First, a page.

EEG – Adult


The Epilepsy rotation combines inpatient and outpatient EEG reading, epilepsy monitoring unit and outpatient clinic experiences in a 1-2 week block. This is a foundational experience with close daily interactions with the attending and other members of the team including inpatient hospital staff and EEG technicians. Daily EEG readings include routine and continuous monitoring studies, as well as analysis of EMU patient data which may include scalp or intracranial EEGs, integration with imaging data such as fMRI, PET or SPECT, and bedside mapping.  Fellows provide preliminary readings of most EEG studies, and review all studies with the attending physician.

Prior to the start of the rotation, check in with the epilepsy attending by sending them an email on the Thursday or Friday beforehand to plan out the what and where on the first day. This is especially helpful, as the residents also need to coordinate which EEG’s to read each day.

The fellow will spend most mornings rounding in the epilepsy monitoring unit (EMU) and reading those patients’ EEGs, as well as those of the patients undergoing continuous monitoring elsewhere in the hospital (such as the ICUs), except Monday Morning spent in the VA epilepsy clinic.

In the afternoons, the fellow will read routine EEGs, and spend one half day each week in an epilepsy clinic.

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ACGME Competency Goals

Patient Care

The fellow will be able to diagnosis and provide appropriate treatment for various epilepsy syndromes as well as the treatment of status epilepticus. Fellow will be able to care for patients in the adult epilepsy monitoring unit and determine withdrawal of medications, duration of monitoring, and need for ancillary testing.

Medical knowledge

The fellow will understand the basic principles of EEG from electrode placement, amplifiers, and digital signal processing. The fellow will be able to determine common EEG artifact, benign variants, normal background patterns in awake, drowsy, sleep in pediatrics and adults. The fellow will be able to accurate localize seizure onset electrographically and via seizure semiology. The fellow will be to develop a treatment plan (surgical, dietary, neurostimulation) based on findings in the epilepsy monitoring unit including development of an epilepsy surgical plan. Additionally, the fellow will know the indication and utility of non-EEG testing associated with epilepsy diagnosis and treatment including neuropsychological testing, PET, MRI, SPECT, MEG, fMRI, and Wada tests.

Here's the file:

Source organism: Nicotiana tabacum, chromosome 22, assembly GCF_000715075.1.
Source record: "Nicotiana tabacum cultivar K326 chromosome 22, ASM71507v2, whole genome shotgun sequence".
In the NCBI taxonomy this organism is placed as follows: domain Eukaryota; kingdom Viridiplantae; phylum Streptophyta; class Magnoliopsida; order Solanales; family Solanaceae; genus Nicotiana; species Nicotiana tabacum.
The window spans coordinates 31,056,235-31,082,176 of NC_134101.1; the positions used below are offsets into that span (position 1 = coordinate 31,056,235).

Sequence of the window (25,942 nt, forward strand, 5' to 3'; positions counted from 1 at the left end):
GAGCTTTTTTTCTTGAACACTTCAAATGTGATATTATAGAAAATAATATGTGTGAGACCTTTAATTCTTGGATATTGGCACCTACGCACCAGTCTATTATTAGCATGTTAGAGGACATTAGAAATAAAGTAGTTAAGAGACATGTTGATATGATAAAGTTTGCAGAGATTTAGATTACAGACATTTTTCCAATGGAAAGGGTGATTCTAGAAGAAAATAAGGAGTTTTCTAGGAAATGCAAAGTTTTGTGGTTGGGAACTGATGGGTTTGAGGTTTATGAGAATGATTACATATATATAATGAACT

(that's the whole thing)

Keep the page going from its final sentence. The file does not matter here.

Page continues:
Interpersonal and Communication Skills

The fellow will be diligent and thorough in hand-offs. He/She will maintain a professional demeanor during all interpersonal communications. His/Her communications with treating providers will be effective in regards to EEG findings and interpretation of these findings within the clinical context of patient.

Practice-Based Learning and Improvement

The fellow will be involved in improving the quality of the care of epilepsy patients and others with critical neurological illness through QI projects, scholarly activities, and/or participation in weekly multi-disciplinary EEG/epilepsy conferences which include peer-review and practice improvement.


The fellow will be professional in verbal communications and in timely reporting of EEG studies, EMU and epilepsy conference notes.

Systems-Based Practice

The fellow recognizes that he/she is part of a treatment team and participates within the treatment group effectively. The treatment groups including neurology/neurocritical care, neuroradiology, neurosurgery, and EEG technologists.

Objectives and Evaluation Matrix

As with all of the individual rotations described in this section, the specific objectives of the continuity clinic are reflected in the entrustable professional activities and individual milestones. These form the basis for the fellow’s evaluation, which is completed by his or her clinic attending twice each year. (Please see the section End-of-Rotation Evaluations above for the list of milestone abbreviations).

Rotation Objectives

Upon completion of the curriculum, fellows will . . .


New EPA Description




1Obtain an epilepsy history and classify the spells, seizures, and epilepsy syndromePC1, PC2, MK1-3
2Evaluate patients with intractable epilepsy and develop a treatment planPC3-4, MK2, SP3, SP4
3Counsel patients regarding their study results and medicationsPC3, MK2, PC7, IC1, IC3,
4Interpret intracranial EEG findings and perform extra-operative mappingPC4, MK1
5Counsel and manage epilepsy patients regarding pregnancy, driving, and safety issuesPC3, MK1, IC1, IC3,
6Read and interpret cEEG studies and guide the treating team regarding the appropriate course of treatment including in emergenciesPC3, PC4, PC5, PC7, PL1, SP3, IC4, IC5
7Understand the pharmacology of antiepileptic drugsPC3, PL1
8Effective case presentation in case conferences to devise an individual treatment planSP3, SP4,PL1, PR2, IC4, IC5
9Appropriately utilization of non-invasive tests such as PET, SPECT and MEG among patients with intractable epilepsyPC3, MK2,PL1
10Understand and manage electrical stimulation among patients with epilepsyPC3, PC4, MK1

Work Hours

The estimated number of work hours per week is 45.

Suggested References

Chiappa, K. H. (1997). Evoked potentials in clinical medicine. Philadelphia; New York: Lippincott-Raven.

Fisch, B. J., & Spehlmann, R. (2009). Fisch and Spehlmann’s EEG primer : basic principles of digital and analog EEG. Amsterdam [etc.]: Elsevier.

Wyllie, E., Gidal, B. E., Goodkin, H. P., Loddenkemper, T., & Sirven, J. I. (2015). Wyllie’s treatment of epilepsy : principles and practice.

In addition, there are teaching files with EEG training materials maintained in the EEG laboratory


Latest revision: 10/28/2022, Aaron Struck, MD